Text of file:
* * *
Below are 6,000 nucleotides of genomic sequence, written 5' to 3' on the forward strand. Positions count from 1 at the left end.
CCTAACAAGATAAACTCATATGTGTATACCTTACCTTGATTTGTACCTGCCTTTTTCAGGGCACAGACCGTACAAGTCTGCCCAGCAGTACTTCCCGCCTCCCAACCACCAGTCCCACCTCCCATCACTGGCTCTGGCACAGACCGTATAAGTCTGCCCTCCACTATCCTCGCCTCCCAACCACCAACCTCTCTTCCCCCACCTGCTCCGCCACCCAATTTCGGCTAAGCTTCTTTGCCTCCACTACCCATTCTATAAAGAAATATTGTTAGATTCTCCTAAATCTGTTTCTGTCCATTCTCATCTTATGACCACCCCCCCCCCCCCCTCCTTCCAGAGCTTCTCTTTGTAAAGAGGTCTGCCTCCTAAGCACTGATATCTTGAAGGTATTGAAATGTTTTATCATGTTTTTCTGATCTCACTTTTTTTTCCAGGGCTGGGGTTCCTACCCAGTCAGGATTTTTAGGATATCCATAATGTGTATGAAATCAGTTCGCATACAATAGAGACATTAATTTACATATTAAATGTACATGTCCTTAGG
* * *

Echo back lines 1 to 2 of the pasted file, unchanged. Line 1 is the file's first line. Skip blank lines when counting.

Below are 6,000 nucleotides of genomic sequence, written 5' to 3' on the forward strand. Positions count from 1 at the left end.
CCTAACAAGATAAACTCATATGTGTATACCTTACCTTGATTTGTACCTGCCTTTTTCAGGGCACAGACCGTACAAGTCTGCCCAGCAGTACTTCCCGCCTCCCAACCACCAGTCCCACCTCCCATCACTGGCTCTGGCACAGACCGTATAAGTCTGCCCTCCACTATCCTCGCCTCCCAACCACCAACCTCTCTTCCCCCACCTGCTCCGCCACCCAATTTCGGCTAAGCTTCTTTGCCTCCACTACCCATTCTATAAAGAAATATTGTTAGATTCTCCTAAATCTGTTTCTGTCCATTCTCATCTTATGACCACCCCCCCCCCCCCCTCCTTCCAGAGCTTCTCTTTGTAAAGAGGTCTGCCTCCTAAGCACTGATATCTTGAAGGTATTGAAATGTTTTATCATGTTTTTCTGATCTCACTTTTTTTTCCAGGGCTGGGGTTCCTACCCAGTCAGGATTTTTAGGATATCCATAATGTGTATGAAATCAGTTCGCATACAATAGAGACATTAATTTACATATTAAATGTACATGTCCTTAGG